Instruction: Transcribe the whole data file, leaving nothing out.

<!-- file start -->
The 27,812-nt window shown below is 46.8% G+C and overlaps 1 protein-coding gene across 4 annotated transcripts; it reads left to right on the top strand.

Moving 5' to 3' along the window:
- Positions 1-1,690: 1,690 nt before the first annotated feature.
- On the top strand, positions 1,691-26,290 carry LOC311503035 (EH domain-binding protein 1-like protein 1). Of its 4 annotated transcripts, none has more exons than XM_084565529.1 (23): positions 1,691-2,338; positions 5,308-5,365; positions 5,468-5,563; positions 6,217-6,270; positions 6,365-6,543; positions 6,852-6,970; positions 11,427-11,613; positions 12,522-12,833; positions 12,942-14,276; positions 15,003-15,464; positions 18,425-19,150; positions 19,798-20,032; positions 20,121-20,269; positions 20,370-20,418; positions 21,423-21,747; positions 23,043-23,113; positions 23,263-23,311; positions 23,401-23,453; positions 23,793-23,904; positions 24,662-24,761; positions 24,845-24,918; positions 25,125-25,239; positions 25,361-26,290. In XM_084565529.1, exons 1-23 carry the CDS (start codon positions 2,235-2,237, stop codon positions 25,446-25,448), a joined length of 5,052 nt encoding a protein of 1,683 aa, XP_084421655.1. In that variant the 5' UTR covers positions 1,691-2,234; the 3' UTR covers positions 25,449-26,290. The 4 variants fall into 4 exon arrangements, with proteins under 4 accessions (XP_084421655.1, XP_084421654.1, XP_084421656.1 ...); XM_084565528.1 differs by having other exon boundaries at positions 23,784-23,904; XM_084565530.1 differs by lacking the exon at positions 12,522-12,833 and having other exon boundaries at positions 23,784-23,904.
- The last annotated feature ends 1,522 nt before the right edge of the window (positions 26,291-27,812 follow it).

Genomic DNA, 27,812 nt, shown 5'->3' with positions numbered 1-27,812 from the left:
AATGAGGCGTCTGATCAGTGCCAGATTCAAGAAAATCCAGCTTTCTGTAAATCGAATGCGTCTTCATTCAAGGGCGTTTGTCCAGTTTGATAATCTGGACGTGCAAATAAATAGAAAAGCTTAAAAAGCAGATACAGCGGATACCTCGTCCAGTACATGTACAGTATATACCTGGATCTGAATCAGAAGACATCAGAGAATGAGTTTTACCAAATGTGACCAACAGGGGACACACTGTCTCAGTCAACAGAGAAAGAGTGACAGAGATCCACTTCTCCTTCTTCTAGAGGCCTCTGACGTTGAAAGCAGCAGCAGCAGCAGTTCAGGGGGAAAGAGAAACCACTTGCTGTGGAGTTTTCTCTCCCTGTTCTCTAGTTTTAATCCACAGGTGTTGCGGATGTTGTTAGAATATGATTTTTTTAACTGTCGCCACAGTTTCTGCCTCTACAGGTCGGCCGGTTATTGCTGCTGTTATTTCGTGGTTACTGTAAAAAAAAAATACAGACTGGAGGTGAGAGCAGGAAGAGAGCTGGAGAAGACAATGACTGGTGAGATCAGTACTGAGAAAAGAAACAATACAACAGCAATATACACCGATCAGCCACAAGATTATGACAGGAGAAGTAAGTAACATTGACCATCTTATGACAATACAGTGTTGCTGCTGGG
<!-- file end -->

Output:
The 27,812-nt window shown below is 46.8% G+C and overlaps 1 protein-coding gene across 4 annotated transcripts; it reads left to right on the top strand.

Moving 5' to 3' along the window:
- Positions 1-1,690: 1,690 nt before the first annotated feature.
- On the top strand, positions 1,691-26,290 carry LOC311503035 (EH domain-binding protein 1-like protein 1). Of its 4 annotated transcripts, none has more exons than XM_084565529.1 (23): positions 1,691-2,338; positions 5,308-5,365; positions 5,468-5,563; positions 6,217-6,270; positions 6,365-6,543; positions 6,852-6,970; positions 11,427-11,613; positions 12,522-12,833; positions 12,942-14,276; positions 15,003-15,464; positions 18,425-19,150; positions 19,798-20,032; positions 20,121-20,269; positions 20,370-20,418; positions 21,423-21,747; positions 23,043-23,113; positions 23,263-23,311; positions 23,401-23,453; positions 23,793-23,904; positions 24,662-24,761; positions 24,845-24,918; positions 25,125-25,239; positions 25,361-26,290. In XM_084565529.1, exons 1-23 carry the CDS (start codon positions 2,235-2,237, stop codon positions 25,446-25,448), a joined length of 5,052 nt encoding a protein of 1,683 aa, XP_084421655.1. In that variant the 5' UTR covers positions 1,691-2,234; the 3' UTR covers positions 25,449-26,290. The 4 variants fall into 4 exon arrangements, with proteins under 4 accessions (XP_084421655.1, XP_084421654.1, XP_084421656.1 ...); XM_084565528.1 differs by having other exon boundaries at positions 23,784-23,904; XM_084565530.1 differs by lacking the exon at positions 12,522-12,833 and having other exon boundaries at positions 23,784-23,904.
- The last annotated feature ends 1,522 nt before the right edge of the window (positions 26,291-27,812 follow it).

Genomic DNA, 27,812 nt, shown 5'->3' with positions numbered 1-27,812 from the left:
AATGAGGCGTCTGATCAGTGCCAGATTCAAGAAAATCCAGCTTTCTGTAAATCGAATGCGTCTTCATTCAAGGGCGTTTGTCCAGTTTGATAATCTGGACGTGCAAATAAATAGAAAAGCTTAAAAAGCAGATACAGCGGATACCTCGTCCAGTACATGTACAGTATATACCTGGATCTGAATCAGAAGACATCAGAGAATGAGTTTTACCAAATGTGACCAACAGGGGACACACTGTCTCAGTCAACAGAGAAAGAGTGACAGAGATCCACTTCTCCTTCTTCTAGAGGCCTCTGACGTTGAAAGCAGCAGCAGCAGCAGTTCAGGGGGAAAGAGAAACCACTTGCTGTGGAGTTTTCTCTCCCTGTTCTCTAGTTTTAATCCACAGGTGTTGCGGATGTTGTTAGAATATGATTTTTTTAACTGTCGCCACAGTTTCTGCCTCTACAGGTCGGCCGGTTATTGCTGCTGTTATTTCGTGGTTACTGTAAAAAAAAAATACAGACTGGAGGTGAGAGCAGGAAGAGAGCTGGAGAAGACAATGACTGGTGAGATCAGTACTGAGAAAAGAAACAATACAACAGCAATATACACCGATCAGCCACAAGATTATGACAGGAGAAGTAAGTAACATTGACCATCTTATGACAATACAGTGTTGCTGCTGGG